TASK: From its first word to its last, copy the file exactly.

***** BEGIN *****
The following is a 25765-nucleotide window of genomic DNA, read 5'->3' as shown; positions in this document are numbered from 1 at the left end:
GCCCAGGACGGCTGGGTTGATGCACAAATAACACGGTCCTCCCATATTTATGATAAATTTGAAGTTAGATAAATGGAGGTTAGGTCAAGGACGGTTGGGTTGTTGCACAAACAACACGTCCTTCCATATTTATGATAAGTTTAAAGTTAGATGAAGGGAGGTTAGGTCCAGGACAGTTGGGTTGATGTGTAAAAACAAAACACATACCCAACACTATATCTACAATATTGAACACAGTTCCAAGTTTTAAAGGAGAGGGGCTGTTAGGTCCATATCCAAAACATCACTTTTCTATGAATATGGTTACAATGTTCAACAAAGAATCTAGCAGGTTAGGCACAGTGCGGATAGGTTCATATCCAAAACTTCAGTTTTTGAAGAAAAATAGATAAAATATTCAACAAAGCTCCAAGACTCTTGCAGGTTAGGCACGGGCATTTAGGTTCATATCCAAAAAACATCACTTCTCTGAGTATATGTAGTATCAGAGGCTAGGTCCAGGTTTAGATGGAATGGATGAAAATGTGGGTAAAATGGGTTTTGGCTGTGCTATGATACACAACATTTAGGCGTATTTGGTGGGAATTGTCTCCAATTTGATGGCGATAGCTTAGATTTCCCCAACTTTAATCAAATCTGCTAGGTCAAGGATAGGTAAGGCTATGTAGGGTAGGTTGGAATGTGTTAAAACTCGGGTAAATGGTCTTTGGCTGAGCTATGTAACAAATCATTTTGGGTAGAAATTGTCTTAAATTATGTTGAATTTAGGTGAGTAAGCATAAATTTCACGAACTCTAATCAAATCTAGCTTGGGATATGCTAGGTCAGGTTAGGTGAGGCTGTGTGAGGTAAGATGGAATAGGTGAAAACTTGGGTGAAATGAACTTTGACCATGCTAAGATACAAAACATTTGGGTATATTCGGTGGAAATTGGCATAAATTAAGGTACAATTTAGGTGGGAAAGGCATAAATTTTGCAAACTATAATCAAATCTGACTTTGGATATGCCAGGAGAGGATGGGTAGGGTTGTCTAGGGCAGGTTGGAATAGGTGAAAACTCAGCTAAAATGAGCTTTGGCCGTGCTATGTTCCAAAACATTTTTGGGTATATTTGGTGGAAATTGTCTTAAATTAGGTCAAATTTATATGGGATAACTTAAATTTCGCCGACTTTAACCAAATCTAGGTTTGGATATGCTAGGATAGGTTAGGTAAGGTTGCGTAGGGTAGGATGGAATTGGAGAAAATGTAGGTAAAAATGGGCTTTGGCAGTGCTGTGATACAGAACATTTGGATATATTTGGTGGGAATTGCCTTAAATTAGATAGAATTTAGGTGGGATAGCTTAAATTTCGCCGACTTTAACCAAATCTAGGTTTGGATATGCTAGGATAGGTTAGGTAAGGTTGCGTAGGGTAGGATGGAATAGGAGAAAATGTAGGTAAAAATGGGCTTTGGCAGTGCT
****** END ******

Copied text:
The following is a 25765-nucleotide window of genomic DNA, read 5'->3' as shown; positions in this document are numbered from 1 at the left end:
GCCCAGGACGGCTGGGTTGATGCACAAATAACACGGTCCTCCCATATTTATGATAAATTTGAAGTTAGATAAATGGAGGTTAGGTCAAGGACGGTTGGGTTGTTGCACAAACAACACGTCCTTCCATATTTATGATAAGTTTAAAGTTAGATGAAGGGAGGTTAGGTCCAGGACAGTTGGGTTGATGTGTAAAAACAAAACACATACCCAACACTATATCTACAATATTGAACACAGTTCCAAGTTTTAAAGGAGAGGGGCTGTTAGGTCCATATCCAAAACATCACTTTTCTATGAATATGGTTACAATGTTCAACAAAGAATCTAGCAGGTTAGGCACAGTGCGGATAGGTTCATATCCAAAACTTCAGTTTTTGAAGAAAAATAGATAAAATATTCAACAAAGCTCCAAGACTCTTGCAGGTTAGGCACGGGCATTTAGGTTCATATCCAAAAAACATCACTTCTCTGAGTATATGTAGTATCAGAGGCTAGGTCCAGGTTTAGATGGAATGGATGAAAATGTGGGTAAAATGGGTTTTGGCTGTGCTATGATACACAACATTTAGGCGTATTTGGTGGGAATTGTCTCCAATTTGATGGCGATAGCTTAGATTTCCCCAACTTTAATCAAATCTGCTAGGTCAAGGATAGGTAAGGCTATGTAGGGTAGGTTGGAATGTGTTAAAACTCGGGTAAATGGTCTTTGGCTGAGCTATGTAACAAATCATTTTGGGTAGAAATTGTCTTAAATTATGTTGAATTTAGGTGAGTAAGCATAAATTTCACGAACTCTAATCAAATCTAGCTTGGGATATGCTAGGTCAGGTTAGGTGAGGCTGTGTGAGGTAAGATGGAATAGGTGAAAACTTGGGTGAAATGAACTTTGACCATGCTAAGATACAAAACATTTGGGTATATTCGGTGGAAATTGGCATAAATTAAGGTACAATTTAGGTGGGAAAGGCATAAATTTTGCAAACTATAATCAAATCTGACTTTGGATATGCCAGGAGAGGATGGGTAGGGTTGTCTAGGGCAGGTTGGAATAGGTGAAAACTCAGCTAAAATGAGCTTTGGCCGTGCTATGTTCCAAAACATTTTTGGGTATATTTGGTGGAAATTGTCTTAAATTAGGTCAAATTTATATGGGATAACTTAAATTTCGCCGACTTTAACCAAATCTAGGTTTGGATATGCTAGGATAGGTTAGGTAAGGTTGCGTAGGGTAGGATGGAATTGGAGAAAATGTAGGTAAAAATGGGCTTTGGCAGTGCTGTGATACAGAACATTTGGATATATTTGGTGGGAATTGCCTTAAATTAGATAGAATTTAGGTGGGATAGCTTAAATTTCGCCGACTTTAACCAAATCTAGGTTTGGATATGCTAGGATAGGTTAGGTAAGGTTGCGTAGGGTAGGATGGAATAGGAGAAAATGTAGGTAAAAATGGGCTTTGGCAGTGCT